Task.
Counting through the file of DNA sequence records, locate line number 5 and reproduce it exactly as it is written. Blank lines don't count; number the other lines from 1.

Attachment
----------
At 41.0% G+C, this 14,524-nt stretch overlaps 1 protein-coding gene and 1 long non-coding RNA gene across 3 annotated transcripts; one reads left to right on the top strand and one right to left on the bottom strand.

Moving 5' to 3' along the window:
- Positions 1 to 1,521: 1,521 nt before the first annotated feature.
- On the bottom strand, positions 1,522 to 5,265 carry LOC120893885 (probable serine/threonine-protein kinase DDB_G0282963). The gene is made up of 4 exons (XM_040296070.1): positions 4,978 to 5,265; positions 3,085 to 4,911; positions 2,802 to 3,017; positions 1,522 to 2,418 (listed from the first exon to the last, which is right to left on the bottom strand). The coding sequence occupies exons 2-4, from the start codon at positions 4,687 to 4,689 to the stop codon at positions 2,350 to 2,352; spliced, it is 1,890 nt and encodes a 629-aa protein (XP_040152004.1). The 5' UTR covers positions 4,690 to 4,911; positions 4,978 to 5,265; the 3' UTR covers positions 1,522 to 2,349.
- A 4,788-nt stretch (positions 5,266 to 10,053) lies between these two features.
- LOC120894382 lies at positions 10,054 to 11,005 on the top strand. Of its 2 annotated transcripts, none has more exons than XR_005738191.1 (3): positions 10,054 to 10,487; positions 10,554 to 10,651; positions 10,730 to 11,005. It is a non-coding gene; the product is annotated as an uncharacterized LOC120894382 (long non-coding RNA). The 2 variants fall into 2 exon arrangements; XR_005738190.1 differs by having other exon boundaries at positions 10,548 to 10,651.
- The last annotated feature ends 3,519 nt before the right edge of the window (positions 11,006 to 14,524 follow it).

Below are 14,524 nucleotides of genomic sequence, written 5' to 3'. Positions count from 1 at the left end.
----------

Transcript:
- A 4,788-nt stretch (positions 5,266 to 10,053) lies between these two features.